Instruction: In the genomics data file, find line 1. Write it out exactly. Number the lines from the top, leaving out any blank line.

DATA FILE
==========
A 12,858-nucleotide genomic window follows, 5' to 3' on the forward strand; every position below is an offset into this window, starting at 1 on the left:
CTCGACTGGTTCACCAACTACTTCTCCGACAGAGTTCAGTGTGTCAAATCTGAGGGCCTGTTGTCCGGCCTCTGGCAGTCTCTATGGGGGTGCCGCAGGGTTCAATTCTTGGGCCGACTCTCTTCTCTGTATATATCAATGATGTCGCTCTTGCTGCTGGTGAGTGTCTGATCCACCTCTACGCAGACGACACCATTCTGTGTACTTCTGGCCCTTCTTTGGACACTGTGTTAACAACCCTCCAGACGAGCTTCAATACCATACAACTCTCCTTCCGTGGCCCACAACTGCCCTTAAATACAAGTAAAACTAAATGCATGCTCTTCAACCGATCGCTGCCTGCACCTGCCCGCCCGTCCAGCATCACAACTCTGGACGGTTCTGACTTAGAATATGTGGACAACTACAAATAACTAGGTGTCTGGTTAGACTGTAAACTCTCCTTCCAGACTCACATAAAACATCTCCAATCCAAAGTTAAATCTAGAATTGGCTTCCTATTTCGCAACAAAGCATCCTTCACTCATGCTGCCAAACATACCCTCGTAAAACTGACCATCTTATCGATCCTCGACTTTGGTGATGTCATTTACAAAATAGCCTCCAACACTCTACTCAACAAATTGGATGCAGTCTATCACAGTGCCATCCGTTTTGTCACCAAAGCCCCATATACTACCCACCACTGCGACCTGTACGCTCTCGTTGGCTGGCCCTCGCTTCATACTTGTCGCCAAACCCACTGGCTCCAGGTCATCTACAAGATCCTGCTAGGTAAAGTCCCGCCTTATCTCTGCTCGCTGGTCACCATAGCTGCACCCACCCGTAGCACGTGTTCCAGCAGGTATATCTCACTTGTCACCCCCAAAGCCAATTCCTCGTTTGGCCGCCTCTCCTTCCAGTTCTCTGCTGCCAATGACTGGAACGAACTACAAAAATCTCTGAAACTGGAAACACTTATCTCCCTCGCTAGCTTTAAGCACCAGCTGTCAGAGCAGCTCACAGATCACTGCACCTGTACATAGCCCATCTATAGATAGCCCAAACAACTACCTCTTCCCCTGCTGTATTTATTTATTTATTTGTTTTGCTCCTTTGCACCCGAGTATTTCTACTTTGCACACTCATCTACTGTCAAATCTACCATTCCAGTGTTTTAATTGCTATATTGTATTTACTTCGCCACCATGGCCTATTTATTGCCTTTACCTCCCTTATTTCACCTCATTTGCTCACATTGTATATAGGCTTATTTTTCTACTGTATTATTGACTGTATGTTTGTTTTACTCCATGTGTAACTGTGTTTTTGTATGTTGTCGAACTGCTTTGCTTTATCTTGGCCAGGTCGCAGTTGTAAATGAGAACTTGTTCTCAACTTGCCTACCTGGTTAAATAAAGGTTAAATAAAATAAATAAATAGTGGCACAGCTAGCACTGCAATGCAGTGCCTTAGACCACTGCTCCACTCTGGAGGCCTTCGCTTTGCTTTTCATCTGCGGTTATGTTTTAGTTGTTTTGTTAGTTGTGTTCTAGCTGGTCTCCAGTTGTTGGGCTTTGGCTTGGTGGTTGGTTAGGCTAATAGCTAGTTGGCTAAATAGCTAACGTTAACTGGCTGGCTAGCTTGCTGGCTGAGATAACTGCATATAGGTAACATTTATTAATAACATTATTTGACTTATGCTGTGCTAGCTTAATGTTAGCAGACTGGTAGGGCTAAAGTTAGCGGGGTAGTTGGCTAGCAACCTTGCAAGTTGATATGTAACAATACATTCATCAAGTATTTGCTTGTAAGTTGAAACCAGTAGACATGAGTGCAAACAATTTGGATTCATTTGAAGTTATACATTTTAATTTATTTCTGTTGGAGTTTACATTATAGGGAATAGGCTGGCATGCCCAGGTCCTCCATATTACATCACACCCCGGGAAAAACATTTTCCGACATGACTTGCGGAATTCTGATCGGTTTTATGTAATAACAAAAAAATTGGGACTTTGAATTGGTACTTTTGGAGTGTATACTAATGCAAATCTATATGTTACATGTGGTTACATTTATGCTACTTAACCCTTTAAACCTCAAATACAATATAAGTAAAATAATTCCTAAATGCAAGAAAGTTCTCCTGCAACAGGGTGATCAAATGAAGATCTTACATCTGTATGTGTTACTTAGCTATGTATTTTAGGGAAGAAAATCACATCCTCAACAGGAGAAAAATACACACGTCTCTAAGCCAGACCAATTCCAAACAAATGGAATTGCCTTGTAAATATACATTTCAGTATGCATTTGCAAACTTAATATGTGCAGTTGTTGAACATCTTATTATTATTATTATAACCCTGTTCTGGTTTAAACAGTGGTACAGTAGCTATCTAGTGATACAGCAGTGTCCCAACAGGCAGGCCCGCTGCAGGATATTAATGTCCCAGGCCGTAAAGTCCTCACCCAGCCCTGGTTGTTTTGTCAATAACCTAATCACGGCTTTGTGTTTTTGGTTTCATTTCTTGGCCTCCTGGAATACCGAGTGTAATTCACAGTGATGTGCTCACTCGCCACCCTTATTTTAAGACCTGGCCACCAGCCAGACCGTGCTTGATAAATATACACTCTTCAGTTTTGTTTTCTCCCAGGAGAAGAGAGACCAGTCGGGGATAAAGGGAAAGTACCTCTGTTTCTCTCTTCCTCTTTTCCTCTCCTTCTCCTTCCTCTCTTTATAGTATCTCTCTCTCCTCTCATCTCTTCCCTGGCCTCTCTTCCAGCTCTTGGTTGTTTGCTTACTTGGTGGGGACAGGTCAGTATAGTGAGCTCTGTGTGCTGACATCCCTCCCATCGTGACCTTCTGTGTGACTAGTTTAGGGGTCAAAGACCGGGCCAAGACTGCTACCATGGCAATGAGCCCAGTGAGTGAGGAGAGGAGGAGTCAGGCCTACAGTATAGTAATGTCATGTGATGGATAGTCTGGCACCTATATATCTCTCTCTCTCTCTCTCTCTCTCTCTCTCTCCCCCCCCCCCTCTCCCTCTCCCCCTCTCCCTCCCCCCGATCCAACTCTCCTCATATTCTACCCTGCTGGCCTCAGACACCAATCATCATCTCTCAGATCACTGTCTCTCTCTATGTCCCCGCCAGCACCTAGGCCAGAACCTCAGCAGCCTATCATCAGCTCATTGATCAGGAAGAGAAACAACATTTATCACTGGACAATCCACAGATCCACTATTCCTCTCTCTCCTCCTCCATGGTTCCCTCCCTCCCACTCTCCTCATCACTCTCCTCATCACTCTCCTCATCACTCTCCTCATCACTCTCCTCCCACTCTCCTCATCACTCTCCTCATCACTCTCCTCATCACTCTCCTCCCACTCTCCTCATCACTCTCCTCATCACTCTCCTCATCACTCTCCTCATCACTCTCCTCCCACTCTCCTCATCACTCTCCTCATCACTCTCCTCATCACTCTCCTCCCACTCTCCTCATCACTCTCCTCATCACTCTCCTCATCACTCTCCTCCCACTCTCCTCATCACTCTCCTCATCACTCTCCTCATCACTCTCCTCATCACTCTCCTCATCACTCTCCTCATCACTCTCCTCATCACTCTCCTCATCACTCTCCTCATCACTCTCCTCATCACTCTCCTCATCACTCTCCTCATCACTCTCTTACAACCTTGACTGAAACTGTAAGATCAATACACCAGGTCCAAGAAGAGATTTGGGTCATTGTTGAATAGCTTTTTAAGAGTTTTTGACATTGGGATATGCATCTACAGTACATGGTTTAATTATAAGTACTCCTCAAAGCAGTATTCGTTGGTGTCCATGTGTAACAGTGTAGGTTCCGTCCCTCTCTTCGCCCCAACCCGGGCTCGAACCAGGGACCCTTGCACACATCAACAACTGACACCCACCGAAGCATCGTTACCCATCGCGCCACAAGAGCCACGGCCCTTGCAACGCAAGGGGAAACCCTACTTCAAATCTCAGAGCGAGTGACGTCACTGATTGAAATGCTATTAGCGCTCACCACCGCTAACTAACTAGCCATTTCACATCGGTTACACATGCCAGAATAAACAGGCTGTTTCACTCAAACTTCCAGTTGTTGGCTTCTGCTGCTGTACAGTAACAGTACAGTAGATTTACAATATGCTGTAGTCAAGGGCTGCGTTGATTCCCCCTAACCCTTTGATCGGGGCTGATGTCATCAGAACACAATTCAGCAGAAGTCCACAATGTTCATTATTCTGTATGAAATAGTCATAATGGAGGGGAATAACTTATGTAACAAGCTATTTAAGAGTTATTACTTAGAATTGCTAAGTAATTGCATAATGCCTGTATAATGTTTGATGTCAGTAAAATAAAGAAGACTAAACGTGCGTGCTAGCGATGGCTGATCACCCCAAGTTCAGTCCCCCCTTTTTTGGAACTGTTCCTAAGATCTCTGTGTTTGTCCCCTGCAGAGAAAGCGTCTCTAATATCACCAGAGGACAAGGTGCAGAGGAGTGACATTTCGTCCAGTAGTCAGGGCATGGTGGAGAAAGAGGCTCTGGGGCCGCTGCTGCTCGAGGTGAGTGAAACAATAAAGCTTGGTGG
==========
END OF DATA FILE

A 12,858-nucleotide genomic window follows, 5' to 3' on the forward strand; every position below is an offset into this window, starting at 1 on the left: